This explains the nature of "new" legislation recently passed in NY and also proposed in Congress preventing the "mentally ill" from having access to guns (the definition of mentally ill being quite vague indeed), none of which would have made a difference in terms of saving the lives in widely publicized tragedies throughout the US.
Only recently has the legislative pile become so pervasive that the few remaining persons that are able to legally own, afford and maintain expensive weapons such as semi-automatic machine guns, are feeling the crunch from the government... particularly those who manufacture, sell or make a living off the continued existence of these weapons in our society.
Essentially our society is faced not with a civil war, but on a civil dilemma, forcing us to acknowledge that weapons of mass destruction have no true place in a civil society, and that these weapons do not make us safer, but rather place us at greater risk.
Non-Gun Owners the Victims of "Registered" Gun Owners
How is there justice in a society that places weapons in the hands of one part of that society but not the other? Several things happen in such an unbalanced scenario, the first of which is that those with the guns tend use them against those without guns.
This point is borne out by statistics that show that a gun is most likely to be used on another member of the same household, rather than a burglar or criminal.
Our culture however is numb to the level of violence which grips our cities and sub-burbs. As headline after bloody headline streams out of our television or radio... the daily shooting has become so common that it barely moves us even if the victim is a woman, child or otherwise innocent person.
In fact the US Congress would not even entertain this discussion prior to the shooting deaths of 20 school children and six adults, recently in Conn., followed by the ambush shooting of a fireman and a police officer responding to a 9-11 call.
To the government and much of the public this was a "non" issue. The statistics mentioned above had no bearing on their decision-making abilities as a very small but vocal portion of the public continues to support arming groups, organizations, and criminal gangs through out the country.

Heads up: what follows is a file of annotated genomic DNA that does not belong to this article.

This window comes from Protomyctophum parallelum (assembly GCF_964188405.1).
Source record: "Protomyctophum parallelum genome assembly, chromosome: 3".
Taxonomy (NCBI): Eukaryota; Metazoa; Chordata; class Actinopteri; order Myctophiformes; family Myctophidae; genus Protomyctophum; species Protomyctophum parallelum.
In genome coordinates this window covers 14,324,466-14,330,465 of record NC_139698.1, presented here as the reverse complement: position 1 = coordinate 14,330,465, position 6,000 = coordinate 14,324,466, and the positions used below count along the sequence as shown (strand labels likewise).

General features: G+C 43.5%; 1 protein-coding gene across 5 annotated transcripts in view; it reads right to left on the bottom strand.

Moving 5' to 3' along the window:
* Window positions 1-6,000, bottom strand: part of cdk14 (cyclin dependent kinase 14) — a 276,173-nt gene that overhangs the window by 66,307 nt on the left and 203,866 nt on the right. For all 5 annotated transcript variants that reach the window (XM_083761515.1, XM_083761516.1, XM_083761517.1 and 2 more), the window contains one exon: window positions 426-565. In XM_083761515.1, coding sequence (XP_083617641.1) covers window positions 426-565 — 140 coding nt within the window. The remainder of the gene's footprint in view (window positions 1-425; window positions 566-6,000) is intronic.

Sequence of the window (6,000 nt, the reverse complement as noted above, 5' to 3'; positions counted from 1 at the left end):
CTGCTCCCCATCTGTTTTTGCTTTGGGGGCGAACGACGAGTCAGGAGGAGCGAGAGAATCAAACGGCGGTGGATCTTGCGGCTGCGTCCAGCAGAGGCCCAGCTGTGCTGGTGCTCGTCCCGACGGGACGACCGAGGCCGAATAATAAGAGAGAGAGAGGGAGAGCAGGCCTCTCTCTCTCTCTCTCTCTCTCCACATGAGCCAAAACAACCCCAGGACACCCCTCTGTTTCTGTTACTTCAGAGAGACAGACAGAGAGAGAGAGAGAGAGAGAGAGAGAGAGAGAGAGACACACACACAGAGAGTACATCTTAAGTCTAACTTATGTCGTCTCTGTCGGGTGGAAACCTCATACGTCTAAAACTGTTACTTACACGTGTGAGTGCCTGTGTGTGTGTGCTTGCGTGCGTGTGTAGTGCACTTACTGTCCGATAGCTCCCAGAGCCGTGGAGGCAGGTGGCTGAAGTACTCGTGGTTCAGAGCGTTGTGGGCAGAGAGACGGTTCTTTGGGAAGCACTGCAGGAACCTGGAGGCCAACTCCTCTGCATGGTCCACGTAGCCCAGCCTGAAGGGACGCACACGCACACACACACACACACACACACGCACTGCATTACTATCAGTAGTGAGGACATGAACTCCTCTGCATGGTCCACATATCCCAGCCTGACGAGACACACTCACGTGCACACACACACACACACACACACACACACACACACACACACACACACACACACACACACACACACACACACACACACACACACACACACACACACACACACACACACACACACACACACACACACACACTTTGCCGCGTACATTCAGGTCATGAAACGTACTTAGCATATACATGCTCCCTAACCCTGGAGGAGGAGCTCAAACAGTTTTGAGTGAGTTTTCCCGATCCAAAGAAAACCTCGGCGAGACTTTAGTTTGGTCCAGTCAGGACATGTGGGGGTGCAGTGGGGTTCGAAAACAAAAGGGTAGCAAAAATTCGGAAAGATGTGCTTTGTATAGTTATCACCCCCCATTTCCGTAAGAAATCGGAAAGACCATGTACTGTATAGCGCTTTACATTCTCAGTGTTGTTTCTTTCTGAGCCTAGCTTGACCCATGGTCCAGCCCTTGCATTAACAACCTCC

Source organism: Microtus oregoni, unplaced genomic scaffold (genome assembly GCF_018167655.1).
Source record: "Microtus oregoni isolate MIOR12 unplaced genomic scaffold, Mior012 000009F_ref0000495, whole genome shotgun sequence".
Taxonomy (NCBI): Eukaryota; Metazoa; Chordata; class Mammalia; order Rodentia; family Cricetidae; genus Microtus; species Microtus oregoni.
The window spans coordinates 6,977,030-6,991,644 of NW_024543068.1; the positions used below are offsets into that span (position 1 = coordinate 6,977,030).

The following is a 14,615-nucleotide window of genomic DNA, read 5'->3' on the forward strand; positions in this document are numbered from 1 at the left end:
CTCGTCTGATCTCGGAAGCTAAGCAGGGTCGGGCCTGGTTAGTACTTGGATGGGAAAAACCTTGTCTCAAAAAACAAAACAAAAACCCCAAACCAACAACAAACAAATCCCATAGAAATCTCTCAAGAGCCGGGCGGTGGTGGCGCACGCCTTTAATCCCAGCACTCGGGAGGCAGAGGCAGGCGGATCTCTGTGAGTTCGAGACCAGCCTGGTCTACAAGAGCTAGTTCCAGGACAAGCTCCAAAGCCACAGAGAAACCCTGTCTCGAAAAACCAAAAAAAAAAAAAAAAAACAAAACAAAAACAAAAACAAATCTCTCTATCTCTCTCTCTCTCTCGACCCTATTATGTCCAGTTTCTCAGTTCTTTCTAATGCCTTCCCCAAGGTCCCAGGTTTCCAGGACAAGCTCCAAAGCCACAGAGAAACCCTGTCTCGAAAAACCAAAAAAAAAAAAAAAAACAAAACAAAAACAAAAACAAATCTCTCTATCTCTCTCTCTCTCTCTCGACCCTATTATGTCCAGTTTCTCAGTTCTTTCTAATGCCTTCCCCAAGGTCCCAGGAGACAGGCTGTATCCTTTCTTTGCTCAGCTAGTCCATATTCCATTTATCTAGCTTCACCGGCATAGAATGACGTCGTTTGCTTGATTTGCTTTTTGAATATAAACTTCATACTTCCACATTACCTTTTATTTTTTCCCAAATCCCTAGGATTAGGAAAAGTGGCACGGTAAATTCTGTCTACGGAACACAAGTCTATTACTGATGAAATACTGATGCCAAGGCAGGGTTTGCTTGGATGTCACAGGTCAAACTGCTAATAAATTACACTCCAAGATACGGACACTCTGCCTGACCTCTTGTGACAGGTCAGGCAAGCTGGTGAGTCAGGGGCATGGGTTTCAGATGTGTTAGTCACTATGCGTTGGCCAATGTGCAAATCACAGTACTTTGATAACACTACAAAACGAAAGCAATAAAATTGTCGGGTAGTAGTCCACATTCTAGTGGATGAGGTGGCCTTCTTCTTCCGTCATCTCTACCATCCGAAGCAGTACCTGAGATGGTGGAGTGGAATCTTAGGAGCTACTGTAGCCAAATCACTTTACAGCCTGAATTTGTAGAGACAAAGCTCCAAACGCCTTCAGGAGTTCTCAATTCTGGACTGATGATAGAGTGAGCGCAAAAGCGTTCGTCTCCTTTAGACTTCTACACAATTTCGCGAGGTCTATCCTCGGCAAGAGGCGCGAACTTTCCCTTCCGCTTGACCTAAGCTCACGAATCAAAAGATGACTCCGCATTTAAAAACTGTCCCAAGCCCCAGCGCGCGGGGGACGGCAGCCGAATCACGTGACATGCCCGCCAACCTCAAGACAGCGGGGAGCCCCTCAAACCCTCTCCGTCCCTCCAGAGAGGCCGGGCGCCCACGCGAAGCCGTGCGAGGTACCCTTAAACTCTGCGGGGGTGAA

Law enforcement has also taken on an increasingly militant position in its task of policing the public becoming a threat to the well being of those they claim to protect. Much of this has been in response rising threats by armed citizens willing to kill without hesitation, with weapons of war sold legally throughout the country at gun shows, in stores, and on the internet.
Caught in the middle of the US civilian arms race are the millions on non-gun owners who expect to live out their lives peacefully, only to be unwittingly victimized by a stray bullet, or homicidal maniac. Often those bullets come from the guns of an increasing hostile and trigger happy police force paid to protect them.
Think Mexico City where guns are not legally sold, and where the cops ride around in caravans of black clad flack jackets, masked, and heavily armed. These forces carry M-16's and heavy mounted machine guns, intimidating not drug dealers, but rather the un-armed general public. Ironically US manufacturers have successfully armed both sides of the war on drugs reaping vast sums of both legal and illegal profits.
This scenario however could very well repeat itself here in the US if we fail to confront the clear and present danger of weapon proliferation within our own borders.
Is weaponization the only solution and cure to an ever increasing rise of violence in America, or in fact a cause of it? The answer to this question depends on who you ask.